December 15, 2006 / Issue No. 3-06
 
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PROFESSIONAL DEVELOPMENT
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COMPENSATION
Construction Wage Increases Expected to Rise
Labor Department Issues New Guidance on HSAs
HIRING PROCESS
Court Strikes Down Pre-Employment Strength Testing as Discriminatory
LABOR RELATIONS
NCA Develops Jurisdictional Disputes Policy
Contract Language Can Convert 8(f) Relationship Amid Proof of Majority Support

  Contract Language Can Convert 8(f) Relationship Amid Proof of Majority Support

In the latest case on so-called “conversion language,” the U.S. Court of Appeals for the District of Columbia Circuit has clarified its position on how contract language can convert an 8(f) pre-hire agreement into a traditional 9(a) collective bargaining agreement.

The case arose after M & M Backhoe Service, a small contractor based in Florida, notified Operating Engineers Local 487 that it was terminating the parties’ pre-hire agreement upon its expiration.  The union promptly visited M & M’s worksite and obtained signed union authorization cards from all of the company’s 17 employees.  The union then faxed a letter notifying the company president, Robert Miley, that the union had majority support and requesting voluntary recognition of 9(a) status and execution of a Recognition Agreement.  The Recognition Agreement stated that the company “acknowledges and agrees, based on a showing of signed authorization cards, that a majority of its employees have authorized the Union to represent them in collective bargaining” and that the company “recognizes the Union as the exclusive bargaining agent under Section 9(a) of the National Labor Relations Act.  The letter further stated that the union would file a petition for a representation election with the National Labor Relations Board if the company did not sign the Recognition Agreement.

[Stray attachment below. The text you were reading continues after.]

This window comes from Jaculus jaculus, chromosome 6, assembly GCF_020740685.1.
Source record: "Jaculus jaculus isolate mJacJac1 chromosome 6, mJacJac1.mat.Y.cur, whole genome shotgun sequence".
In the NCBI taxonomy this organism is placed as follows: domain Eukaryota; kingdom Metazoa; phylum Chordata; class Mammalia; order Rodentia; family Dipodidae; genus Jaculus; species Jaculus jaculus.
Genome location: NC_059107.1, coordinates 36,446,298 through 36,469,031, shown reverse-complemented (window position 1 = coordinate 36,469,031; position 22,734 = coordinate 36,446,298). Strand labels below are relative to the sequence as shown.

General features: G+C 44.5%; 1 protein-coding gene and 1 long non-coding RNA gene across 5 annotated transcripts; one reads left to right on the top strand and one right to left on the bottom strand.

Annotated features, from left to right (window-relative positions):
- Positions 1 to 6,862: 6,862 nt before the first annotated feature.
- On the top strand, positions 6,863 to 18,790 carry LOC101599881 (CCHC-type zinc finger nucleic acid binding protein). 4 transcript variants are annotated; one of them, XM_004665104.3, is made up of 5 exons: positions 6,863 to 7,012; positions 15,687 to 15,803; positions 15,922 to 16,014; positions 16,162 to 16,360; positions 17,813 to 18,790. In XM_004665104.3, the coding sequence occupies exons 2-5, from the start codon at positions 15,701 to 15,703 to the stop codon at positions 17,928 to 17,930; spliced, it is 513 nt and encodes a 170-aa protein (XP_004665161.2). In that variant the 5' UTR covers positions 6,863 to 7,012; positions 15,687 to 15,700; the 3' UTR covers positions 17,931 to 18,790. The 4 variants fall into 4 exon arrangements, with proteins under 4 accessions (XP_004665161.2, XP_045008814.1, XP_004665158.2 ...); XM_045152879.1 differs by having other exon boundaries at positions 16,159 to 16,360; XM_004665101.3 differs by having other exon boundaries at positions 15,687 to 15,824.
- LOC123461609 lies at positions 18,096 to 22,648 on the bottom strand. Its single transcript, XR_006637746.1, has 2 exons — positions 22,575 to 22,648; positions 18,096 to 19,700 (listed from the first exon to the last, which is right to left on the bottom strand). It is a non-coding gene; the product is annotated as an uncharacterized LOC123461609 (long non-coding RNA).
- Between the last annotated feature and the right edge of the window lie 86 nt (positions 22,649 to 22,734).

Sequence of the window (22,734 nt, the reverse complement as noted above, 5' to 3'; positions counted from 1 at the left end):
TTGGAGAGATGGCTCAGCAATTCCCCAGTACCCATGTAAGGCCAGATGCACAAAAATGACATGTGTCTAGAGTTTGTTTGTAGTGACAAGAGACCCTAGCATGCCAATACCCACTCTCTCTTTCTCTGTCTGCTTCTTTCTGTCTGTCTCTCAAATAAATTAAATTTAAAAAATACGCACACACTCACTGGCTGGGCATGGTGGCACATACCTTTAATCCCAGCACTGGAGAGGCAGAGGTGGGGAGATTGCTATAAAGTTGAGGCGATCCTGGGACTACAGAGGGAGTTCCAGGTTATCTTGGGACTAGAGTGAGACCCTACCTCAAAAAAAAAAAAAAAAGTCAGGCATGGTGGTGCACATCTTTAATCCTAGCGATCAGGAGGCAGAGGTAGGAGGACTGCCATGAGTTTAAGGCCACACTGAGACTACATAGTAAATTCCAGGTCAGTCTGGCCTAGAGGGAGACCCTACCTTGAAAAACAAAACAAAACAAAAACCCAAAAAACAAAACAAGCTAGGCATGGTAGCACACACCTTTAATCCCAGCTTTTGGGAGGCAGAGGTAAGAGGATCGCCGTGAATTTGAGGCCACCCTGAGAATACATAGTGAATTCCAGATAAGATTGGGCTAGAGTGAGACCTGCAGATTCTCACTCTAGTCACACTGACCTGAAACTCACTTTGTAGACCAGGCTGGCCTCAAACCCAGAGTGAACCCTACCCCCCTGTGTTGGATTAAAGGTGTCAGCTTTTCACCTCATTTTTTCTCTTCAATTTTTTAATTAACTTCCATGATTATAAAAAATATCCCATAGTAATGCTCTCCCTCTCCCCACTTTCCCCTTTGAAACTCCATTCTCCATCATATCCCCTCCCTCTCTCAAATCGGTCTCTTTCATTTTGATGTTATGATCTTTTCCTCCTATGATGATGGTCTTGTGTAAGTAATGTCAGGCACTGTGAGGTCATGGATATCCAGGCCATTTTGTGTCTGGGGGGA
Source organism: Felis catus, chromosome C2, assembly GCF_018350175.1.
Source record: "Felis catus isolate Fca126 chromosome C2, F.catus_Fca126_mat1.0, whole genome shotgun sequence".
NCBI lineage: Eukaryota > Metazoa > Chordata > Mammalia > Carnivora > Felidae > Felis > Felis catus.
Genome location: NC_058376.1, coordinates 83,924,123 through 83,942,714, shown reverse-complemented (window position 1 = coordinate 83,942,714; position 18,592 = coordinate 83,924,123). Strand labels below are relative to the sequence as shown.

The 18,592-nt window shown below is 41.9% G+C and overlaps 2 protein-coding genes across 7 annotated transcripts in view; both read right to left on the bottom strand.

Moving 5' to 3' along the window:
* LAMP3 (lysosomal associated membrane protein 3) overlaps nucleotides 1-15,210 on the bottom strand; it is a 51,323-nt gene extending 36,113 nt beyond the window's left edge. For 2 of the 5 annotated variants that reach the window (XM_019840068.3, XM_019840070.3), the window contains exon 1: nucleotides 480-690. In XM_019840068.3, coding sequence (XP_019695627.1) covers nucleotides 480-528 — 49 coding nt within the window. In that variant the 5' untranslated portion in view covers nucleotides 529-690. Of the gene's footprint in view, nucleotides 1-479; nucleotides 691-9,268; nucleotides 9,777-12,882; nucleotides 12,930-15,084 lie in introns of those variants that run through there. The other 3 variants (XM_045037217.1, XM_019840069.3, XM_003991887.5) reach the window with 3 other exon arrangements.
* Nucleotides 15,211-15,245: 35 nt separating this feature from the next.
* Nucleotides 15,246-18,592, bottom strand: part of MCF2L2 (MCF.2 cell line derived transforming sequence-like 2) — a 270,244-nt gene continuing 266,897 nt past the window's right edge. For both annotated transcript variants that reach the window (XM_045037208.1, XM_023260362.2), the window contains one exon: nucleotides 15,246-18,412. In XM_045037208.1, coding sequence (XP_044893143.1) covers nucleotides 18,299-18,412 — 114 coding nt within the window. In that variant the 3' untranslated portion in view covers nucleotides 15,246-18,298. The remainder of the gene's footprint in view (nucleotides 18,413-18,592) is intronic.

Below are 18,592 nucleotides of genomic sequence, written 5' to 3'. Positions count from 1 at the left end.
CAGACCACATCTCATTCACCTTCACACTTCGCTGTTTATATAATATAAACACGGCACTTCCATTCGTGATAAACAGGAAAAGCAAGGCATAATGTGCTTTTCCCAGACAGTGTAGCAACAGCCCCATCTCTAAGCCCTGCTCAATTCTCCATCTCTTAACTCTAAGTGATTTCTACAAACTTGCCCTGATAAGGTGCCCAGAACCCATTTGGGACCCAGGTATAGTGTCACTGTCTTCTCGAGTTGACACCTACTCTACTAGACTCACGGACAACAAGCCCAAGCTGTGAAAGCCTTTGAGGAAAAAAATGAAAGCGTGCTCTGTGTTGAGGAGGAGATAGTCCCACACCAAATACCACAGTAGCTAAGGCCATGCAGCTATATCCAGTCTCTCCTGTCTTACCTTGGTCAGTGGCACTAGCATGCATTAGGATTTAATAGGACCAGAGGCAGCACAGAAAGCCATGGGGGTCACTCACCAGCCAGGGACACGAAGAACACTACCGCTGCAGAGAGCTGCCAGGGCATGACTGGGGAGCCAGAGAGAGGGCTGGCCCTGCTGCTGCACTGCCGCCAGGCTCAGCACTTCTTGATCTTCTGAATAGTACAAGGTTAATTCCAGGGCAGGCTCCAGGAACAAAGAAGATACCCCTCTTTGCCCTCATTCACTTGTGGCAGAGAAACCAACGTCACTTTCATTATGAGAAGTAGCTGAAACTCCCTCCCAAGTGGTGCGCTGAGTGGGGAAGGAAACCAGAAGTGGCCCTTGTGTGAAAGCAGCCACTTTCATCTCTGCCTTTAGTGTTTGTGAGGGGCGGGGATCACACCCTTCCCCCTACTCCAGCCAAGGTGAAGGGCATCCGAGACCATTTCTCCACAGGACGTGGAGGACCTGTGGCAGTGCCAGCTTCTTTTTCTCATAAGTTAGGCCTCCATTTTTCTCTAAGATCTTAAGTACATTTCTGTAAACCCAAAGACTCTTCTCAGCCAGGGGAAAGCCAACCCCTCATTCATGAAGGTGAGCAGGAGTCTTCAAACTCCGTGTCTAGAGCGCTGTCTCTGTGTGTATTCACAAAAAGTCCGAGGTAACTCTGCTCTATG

Miley first responded by agreeing to a collective bargaining session.  The union thanked Miley but insisted that this would not be sufficient to achieve the union’s goals, because, “to change our bargaining relationship from 8(f) to 9(a) status under the National Labor Relations Act, you must voluntarily recognize that the union has majority status by signing the previously provided agreement.”  Miley then signed and returned the Recognition Agreement, without ever requesting proof that the union had obtained sufficient authorization cards. 

Miley attended two collective bargaining sessions with three other contractors.  The other contractors agreed to a union demand for increased contributions to the union’s health care fund.  Miley did not.  Shortly thereafter, M & M’s pre-hire agreement expired.  The company stopped abiding by the contract’s terms and stopped recognizing the union.  The union brought charges against M & M at the Bard, contending that parties had a 9(a) relationship requiring the company to continue to recognize the union and prohibiting the company from making unilateral changes to terms and conditions of employment.  The Board agreed with the union, and M & M appealed, claiming that the Board’s decision conflicted with the D.C. Circuit’s 2003 decision in Nova Plumbing

The circuit court disagreed with M & M.  In Nova Plumbing, the court held that a union recognition clause in a master labor agreement was insufficient on its own to establish a 9(a) relationship.  (See Human Resource & Labor News, Issue No. 5-03.)  However, in that case, there was no evidence that the union had majority support, whereas here the record demonstrates that the union did have majority support.  “An employer who recognizes a union after the union offers to provide evidence of its majority status cannot revoke that recognition solely because the employer never took the union up on its offer – provided that the union actually had majority support,” said the court.  “To rule otherwise would be to allow the employer to frustrate the employees’ section 7 rights by turning its back to the union’s evidence.”  The court also rejected M & M’s claim that Miley did not know the significance of the Recognition Agreement when he signed it, noting that the union demanded recognition “in unmistakable terms” twice and that the agreement “is as clear as can be.”  Thus, the union properly converted its relationship to a 9(a) relationship, and M & M acted unlawfully when it breached its duty to bargain with the union, failed to provide information requested by the union in its role as employee representative, and unilaterally changed terms and conditions of employment.

M & M Backhoe Svc., Inc. v. NLRB, Case No. 05-1378 (D.C. Cir., 12/1/06). 

For more information on 8(f) versus 9(a) agreements, see AGC’s Labor & HR Topical Resources Web page. [ return to top ]